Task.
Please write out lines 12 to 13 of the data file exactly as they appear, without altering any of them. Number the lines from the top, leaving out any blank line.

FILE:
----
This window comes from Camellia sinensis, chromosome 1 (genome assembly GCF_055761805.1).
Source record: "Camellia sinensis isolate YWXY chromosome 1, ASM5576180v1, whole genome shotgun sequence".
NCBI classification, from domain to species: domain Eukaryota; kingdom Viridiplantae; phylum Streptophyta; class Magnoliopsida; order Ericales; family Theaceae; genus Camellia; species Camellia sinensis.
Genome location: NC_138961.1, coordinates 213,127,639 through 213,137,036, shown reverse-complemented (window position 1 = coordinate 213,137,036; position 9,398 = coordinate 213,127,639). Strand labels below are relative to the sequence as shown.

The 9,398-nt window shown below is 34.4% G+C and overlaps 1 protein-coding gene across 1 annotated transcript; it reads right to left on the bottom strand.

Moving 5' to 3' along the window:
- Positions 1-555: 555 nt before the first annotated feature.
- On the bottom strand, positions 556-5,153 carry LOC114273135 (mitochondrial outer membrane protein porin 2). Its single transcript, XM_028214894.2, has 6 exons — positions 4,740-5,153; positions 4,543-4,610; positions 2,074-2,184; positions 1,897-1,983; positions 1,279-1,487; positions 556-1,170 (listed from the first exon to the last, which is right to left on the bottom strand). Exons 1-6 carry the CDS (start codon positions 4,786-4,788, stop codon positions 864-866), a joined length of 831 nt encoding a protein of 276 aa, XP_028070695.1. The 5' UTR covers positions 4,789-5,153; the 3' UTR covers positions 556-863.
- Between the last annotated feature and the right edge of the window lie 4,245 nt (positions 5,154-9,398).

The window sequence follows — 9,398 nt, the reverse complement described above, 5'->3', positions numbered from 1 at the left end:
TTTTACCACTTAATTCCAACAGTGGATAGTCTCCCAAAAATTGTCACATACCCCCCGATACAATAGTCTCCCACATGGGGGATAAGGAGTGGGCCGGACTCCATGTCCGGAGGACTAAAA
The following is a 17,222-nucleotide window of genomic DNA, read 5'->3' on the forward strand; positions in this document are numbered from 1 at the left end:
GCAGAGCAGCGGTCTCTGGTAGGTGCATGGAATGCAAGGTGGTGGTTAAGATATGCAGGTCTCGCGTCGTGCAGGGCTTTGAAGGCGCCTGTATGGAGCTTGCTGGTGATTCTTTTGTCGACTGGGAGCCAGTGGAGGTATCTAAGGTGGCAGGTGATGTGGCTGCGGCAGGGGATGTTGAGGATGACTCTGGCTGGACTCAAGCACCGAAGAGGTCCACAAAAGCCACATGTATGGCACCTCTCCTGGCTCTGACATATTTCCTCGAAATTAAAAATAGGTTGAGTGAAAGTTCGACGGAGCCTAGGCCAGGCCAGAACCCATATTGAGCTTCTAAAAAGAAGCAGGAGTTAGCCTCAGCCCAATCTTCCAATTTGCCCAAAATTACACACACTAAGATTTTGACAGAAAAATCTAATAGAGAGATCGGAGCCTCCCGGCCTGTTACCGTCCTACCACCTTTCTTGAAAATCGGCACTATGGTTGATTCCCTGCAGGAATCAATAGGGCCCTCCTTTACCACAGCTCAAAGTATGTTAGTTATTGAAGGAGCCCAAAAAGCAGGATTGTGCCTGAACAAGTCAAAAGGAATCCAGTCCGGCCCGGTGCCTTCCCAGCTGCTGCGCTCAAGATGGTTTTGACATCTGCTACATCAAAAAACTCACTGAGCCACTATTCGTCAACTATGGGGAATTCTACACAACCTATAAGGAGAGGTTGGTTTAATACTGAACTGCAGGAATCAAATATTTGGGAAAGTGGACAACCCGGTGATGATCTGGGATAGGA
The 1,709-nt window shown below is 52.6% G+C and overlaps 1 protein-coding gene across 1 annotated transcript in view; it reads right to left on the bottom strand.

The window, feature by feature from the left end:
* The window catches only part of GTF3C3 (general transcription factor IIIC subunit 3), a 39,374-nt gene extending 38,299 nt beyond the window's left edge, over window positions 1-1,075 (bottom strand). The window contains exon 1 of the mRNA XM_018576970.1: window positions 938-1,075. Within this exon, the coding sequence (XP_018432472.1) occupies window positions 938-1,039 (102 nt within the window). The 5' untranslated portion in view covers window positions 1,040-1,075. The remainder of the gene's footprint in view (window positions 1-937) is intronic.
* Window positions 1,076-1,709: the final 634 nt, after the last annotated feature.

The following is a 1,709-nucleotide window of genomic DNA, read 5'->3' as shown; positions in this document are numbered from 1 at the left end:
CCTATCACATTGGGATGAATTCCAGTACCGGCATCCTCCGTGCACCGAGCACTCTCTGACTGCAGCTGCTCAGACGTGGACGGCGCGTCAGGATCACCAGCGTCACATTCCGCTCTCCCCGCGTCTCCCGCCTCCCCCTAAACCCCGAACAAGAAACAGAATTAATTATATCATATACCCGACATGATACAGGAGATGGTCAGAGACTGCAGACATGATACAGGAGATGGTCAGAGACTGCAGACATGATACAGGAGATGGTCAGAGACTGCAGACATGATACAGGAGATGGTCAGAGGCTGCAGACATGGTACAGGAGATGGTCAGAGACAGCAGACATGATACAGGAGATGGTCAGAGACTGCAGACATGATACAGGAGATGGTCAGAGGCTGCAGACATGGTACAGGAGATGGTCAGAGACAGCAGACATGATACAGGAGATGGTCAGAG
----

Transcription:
The following is a 17,222-nucleotide window of genomic DNA, read 5'->3' on the forward strand; positions in this document are numbered from 1 at the left end:
GCAGAGCAGCGGTCTCTGGTAGGTGCATGGAATGCAAGGTGGTGGTTAAGATATGCAGGTCTCGCGTCGTGCAGGGCTTTGAAGGCGCCTGTATGGAGCTTGCTGGTGATTCTTTTGTCGACTGGGAGCCAGTGGAGGTATCTAAGGTGGCAGGTGATGTGGCTGCGGCAGGGGATGTTGAGGATGACTCTGGCTGGACTCAAGCACCGAAGAGGTCCACAAAAGCCACATGTATGGCACCTCTCCTGGCTCTGACATATTTCCTCGAAATTAAAAATAGGTTGAGTGAAAGTTCGACGGAGCCTAGGCCAGGCCAGAACCCATATTGAGCTTCTAAAAAGAAGCAGGAGTTAGCCTCAGCCCAATCTTCCAATTTGCCCAAAATTACACACACTAAGATTTTGACAGAAAAATCTAATAGAGAGATCGGAGCCTCCCGGCCTGTTACCGTCCTACCACCTTTCTTGAAAATCGGCACTATGGTTGATTCCCTGCAGGAATCAATAGGGCCCTCCTTTACCACAGCTCAAAGTATGTTAGTTATTGAAGGAGCCCAAAAAGCAGGATTGTGCCTGAACAAGTCAAAAGGAATCCAGTCCGGCCCGGTGCCTTCCCAGCTGCTGCGCTCAAGATGGTTTTGACATCTGCTACATCAAAAAACTCACTGAGCCACTATTCGTCAACTATGGGGAATTCTACACAACCTATAAGGAGAGGTTGGTTTAATACTGAACTGCAGGAATCAAATATTTGGGAAAGTGGACAACCCGGTGATGATCTGGGATAGGA